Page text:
I have mixed the GOI and the other paste in a tube and got some sort of green slush that could be easily applied and handled its duties well. What I have got later looked something like this:

But this was the easiest part of the whole process as all the easy to reach spots were on the surface. Now I had to proceed with the holes (you can see their condition on the photos above), the gaps in the disk itself and the tapered-bead seat.

First I relied on the paint remover but quickly had to leave it aside. The problem is that it didn’t cope with all the paint in some areas, and scraping that entire husk is not that easy, and the scraper may leave some large scratches on the surface so that you won’t be able to get rid of them afterwards. Tried to do it manually… Not a way to go, takes way too long. I went to a shop and found several spade-shaped headers for a drill, like a metal stick with a number of leaves fixed on it up-and-down. Seems like it was what I need but the grain size was too large. I decided to make something similar by myself. First I didn’t actually believe it will work but everything turned out to be ok.

So basically with the help of this device and 80- and 600-grain sized sandpaper I worked the holes and the disk gaps from inside. I could also have taken some sort of 240 or 320 sandpaper but I didn’t really care about it because this was not the front surface. To polish these hard to reach spots I simply took a piece of denim cloth, cut it into pieces (approximately 6 by 2.5 inches or 15 by 6 cm), fold them together and inserted in that wonder-stick where the sandpaper was inserted before. When it spins next to the surface it turns into a roller and polishes very well, using the polish paste of course.

Step by step I have reached the tapered-bead seat. Frankly speaking, I didn’t even think there might be any difficulties with it. I tried to polish it and realized that it is covered with powder coating that could not be removed by a paint remover and the bolts didn’t let me work the whole surface physically. While polishing the coating it was denuding the metal in some areas leaving light spots, and in other areas it grew turbid. Looked awful. I had to use a 240 sandpaper, and then the 600 one to manually paper all the coating. Here is what it looked like after the 240 one:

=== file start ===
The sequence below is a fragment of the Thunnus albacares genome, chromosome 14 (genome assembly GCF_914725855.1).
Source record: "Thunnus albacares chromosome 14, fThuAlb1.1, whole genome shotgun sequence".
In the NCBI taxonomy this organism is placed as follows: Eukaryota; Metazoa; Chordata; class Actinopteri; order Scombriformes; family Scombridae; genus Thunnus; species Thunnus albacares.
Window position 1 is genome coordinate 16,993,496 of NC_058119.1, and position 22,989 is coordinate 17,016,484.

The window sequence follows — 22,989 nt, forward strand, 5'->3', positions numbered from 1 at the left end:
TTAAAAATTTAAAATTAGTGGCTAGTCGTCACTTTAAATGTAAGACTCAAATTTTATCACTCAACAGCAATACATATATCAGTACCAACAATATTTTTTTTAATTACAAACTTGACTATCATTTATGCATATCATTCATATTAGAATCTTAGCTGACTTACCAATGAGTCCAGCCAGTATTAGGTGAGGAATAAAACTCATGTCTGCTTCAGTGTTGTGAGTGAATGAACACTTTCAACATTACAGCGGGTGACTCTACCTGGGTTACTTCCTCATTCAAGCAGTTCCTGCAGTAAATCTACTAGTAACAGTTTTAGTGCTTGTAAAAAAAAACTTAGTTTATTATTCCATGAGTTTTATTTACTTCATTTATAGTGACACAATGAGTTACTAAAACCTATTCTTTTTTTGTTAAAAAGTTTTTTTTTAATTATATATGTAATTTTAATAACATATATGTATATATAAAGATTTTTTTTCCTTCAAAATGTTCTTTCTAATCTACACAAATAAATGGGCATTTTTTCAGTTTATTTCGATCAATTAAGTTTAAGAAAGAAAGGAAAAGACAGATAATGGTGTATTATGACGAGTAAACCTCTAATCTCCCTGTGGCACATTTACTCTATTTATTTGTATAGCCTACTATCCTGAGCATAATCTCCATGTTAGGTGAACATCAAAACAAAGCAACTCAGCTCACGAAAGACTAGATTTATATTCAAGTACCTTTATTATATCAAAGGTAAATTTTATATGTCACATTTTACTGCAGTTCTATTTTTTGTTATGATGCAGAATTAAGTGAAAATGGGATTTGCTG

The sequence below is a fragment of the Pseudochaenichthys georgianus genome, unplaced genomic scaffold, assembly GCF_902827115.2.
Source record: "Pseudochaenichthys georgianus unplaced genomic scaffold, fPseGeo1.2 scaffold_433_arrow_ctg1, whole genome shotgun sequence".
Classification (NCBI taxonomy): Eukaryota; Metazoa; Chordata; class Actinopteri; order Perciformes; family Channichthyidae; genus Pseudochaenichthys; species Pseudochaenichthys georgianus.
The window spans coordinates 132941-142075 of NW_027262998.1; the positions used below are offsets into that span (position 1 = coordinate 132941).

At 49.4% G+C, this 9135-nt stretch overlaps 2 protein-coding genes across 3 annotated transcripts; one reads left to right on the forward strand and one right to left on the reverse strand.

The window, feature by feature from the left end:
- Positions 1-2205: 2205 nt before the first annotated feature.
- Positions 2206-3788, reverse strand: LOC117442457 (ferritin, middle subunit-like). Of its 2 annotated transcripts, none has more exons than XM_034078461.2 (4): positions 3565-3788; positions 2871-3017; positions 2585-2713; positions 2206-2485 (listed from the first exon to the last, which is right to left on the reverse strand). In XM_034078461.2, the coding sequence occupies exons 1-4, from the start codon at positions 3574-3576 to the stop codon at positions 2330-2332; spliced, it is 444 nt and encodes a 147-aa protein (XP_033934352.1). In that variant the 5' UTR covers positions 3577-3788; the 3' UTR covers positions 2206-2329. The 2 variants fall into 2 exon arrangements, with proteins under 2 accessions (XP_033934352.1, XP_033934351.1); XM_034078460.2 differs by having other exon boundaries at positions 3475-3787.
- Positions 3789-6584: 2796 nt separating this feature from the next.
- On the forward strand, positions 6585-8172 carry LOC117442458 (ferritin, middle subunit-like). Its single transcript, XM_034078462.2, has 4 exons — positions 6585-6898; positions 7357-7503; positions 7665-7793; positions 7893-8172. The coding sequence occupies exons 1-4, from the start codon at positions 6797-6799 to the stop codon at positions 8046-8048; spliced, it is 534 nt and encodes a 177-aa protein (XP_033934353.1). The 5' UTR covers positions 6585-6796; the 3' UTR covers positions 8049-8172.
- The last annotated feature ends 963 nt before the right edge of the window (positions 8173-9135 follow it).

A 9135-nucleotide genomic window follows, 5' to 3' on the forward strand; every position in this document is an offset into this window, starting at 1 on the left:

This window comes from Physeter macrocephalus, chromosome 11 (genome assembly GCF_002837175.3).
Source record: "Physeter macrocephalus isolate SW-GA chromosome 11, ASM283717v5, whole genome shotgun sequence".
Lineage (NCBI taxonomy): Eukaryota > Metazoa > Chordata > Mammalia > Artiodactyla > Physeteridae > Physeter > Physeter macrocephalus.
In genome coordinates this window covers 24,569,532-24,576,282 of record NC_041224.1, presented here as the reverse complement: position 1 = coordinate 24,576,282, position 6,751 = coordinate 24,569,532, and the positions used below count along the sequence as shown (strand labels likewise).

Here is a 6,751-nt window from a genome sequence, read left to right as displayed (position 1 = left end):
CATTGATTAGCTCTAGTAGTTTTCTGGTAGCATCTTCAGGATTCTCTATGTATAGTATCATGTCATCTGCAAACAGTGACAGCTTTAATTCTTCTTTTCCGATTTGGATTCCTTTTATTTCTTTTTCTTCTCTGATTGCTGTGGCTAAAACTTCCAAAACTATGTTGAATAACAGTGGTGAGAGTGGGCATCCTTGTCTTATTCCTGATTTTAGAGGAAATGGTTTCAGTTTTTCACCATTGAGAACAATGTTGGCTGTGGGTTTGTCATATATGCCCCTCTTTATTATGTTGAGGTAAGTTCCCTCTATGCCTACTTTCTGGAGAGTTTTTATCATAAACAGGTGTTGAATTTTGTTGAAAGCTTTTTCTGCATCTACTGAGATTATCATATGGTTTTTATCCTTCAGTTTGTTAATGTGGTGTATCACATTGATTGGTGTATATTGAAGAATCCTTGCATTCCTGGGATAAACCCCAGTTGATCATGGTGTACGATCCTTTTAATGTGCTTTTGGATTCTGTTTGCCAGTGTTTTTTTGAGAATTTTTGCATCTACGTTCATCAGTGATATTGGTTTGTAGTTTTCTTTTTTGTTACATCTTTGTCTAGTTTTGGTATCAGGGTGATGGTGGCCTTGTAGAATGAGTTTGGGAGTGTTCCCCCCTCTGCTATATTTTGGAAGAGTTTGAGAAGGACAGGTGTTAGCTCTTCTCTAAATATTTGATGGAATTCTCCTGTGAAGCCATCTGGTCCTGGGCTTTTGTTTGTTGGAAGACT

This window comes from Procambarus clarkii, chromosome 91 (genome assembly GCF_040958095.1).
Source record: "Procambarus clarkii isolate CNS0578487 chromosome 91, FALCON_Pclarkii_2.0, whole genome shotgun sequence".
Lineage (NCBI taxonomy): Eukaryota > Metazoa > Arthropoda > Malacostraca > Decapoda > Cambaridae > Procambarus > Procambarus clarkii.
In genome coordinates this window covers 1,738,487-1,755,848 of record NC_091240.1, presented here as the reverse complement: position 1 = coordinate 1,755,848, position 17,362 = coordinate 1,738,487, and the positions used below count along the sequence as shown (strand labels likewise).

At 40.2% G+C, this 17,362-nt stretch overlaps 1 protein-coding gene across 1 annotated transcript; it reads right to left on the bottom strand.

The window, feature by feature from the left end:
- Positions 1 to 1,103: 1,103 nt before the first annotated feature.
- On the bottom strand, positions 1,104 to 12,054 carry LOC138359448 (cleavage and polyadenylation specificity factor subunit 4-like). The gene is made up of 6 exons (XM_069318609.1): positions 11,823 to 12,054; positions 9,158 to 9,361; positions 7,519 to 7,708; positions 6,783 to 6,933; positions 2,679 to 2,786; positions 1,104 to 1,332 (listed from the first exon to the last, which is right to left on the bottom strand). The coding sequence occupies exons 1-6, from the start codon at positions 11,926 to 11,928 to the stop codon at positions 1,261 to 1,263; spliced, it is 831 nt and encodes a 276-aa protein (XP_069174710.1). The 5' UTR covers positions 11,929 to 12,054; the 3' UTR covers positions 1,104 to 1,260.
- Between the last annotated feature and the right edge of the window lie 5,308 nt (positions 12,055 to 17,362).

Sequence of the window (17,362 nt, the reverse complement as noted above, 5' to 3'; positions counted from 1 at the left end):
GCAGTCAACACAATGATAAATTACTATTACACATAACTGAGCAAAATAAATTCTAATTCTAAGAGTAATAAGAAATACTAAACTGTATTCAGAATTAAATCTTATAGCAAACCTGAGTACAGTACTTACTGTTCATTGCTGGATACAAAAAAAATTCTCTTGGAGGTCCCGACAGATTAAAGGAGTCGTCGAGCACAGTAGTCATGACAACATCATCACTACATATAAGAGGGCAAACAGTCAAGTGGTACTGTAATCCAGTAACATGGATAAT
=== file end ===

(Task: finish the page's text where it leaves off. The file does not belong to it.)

And after the 600 one:

After that I was polishing the tapered-bead seat with that green slush together with the polishing paste…

And I started polishing the tapered-bead seat with a felted cylinder. I’d like to point out that the soft white cylinder I have bought in a shop appeared to be total junk while the old hard one, made probably out of some old boots, performed well.

After polishing the major area I used another felted cylinder, a very thin one, to polish those areas that I could not reach from the beginning. And basically that’s it – the tapered-bead seat started reflecting something little by little.

After that I used a shower to wash off all the dirt using various household chemicals and washed the backside of the wheel. Before:


And finally, the result of all my efforts:

Well, this was the whole story. The process is long, it is boring, but this isn’t difficult. I hope this article helps someone. Good luck.

Provided by snail